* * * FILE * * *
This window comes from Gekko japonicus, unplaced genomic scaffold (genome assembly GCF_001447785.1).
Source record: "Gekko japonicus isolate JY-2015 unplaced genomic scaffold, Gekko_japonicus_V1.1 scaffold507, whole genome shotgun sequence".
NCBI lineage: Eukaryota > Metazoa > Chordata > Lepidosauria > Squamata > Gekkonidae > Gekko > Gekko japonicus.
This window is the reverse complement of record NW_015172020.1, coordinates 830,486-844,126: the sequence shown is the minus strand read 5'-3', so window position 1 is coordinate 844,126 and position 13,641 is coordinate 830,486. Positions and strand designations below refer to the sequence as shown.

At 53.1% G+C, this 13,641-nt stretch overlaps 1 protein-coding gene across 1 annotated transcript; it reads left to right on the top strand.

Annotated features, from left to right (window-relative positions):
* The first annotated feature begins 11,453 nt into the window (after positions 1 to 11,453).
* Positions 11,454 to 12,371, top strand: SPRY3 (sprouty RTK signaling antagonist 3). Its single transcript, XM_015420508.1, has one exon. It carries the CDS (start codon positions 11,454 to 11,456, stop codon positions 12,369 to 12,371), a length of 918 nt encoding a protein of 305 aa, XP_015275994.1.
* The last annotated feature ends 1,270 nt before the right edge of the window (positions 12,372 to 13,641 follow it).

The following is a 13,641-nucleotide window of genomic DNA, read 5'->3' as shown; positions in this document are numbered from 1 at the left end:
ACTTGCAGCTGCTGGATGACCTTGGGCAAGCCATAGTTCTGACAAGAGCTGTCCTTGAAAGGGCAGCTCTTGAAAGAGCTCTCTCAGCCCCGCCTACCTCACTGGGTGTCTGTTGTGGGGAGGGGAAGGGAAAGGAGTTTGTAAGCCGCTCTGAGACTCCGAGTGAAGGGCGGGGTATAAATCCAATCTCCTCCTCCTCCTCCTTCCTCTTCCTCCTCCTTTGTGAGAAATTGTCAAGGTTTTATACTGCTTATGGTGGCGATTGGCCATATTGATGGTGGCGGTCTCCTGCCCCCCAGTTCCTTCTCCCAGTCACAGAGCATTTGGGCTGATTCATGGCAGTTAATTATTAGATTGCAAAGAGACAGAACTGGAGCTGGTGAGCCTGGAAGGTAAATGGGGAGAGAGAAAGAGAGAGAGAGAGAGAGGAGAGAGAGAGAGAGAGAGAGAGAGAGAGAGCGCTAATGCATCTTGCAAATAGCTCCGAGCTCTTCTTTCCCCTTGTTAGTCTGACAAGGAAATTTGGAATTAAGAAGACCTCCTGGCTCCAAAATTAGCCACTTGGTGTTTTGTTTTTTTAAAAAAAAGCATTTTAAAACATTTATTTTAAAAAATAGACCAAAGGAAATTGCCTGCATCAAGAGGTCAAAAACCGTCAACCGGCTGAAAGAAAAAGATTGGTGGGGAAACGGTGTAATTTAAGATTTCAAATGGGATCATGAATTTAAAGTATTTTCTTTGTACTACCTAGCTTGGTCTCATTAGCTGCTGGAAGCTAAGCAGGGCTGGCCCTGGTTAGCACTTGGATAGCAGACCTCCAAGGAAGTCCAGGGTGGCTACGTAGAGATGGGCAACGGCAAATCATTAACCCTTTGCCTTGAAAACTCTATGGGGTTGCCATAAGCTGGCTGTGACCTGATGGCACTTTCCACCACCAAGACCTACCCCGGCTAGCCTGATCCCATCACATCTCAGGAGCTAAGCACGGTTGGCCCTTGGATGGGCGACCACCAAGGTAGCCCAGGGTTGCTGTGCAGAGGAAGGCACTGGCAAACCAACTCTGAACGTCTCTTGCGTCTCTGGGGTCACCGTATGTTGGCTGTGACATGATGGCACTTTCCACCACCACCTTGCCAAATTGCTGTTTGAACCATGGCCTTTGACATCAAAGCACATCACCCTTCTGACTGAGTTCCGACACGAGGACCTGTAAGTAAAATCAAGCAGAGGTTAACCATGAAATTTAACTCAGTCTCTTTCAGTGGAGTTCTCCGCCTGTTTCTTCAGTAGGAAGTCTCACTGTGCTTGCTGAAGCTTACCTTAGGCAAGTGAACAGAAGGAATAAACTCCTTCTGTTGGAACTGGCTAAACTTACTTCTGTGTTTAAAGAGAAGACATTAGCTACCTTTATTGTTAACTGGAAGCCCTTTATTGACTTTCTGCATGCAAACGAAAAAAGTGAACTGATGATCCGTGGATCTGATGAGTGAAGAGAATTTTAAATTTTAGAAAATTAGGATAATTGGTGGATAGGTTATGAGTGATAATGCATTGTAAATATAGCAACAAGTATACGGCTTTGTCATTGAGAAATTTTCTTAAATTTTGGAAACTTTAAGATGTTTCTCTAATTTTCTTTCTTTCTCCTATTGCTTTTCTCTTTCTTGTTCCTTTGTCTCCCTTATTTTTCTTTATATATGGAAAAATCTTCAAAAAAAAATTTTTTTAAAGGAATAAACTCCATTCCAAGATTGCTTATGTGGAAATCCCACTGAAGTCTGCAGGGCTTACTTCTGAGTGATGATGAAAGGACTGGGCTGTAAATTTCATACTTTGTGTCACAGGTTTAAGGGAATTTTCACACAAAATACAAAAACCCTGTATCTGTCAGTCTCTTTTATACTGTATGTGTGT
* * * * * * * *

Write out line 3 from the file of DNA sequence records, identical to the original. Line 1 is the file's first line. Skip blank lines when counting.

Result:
NCBI lineage: Eukaryota > Metazoa > Chordata > Lepidosauria > Squamata > Gekkonidae > Gekko > Gekko japonicus.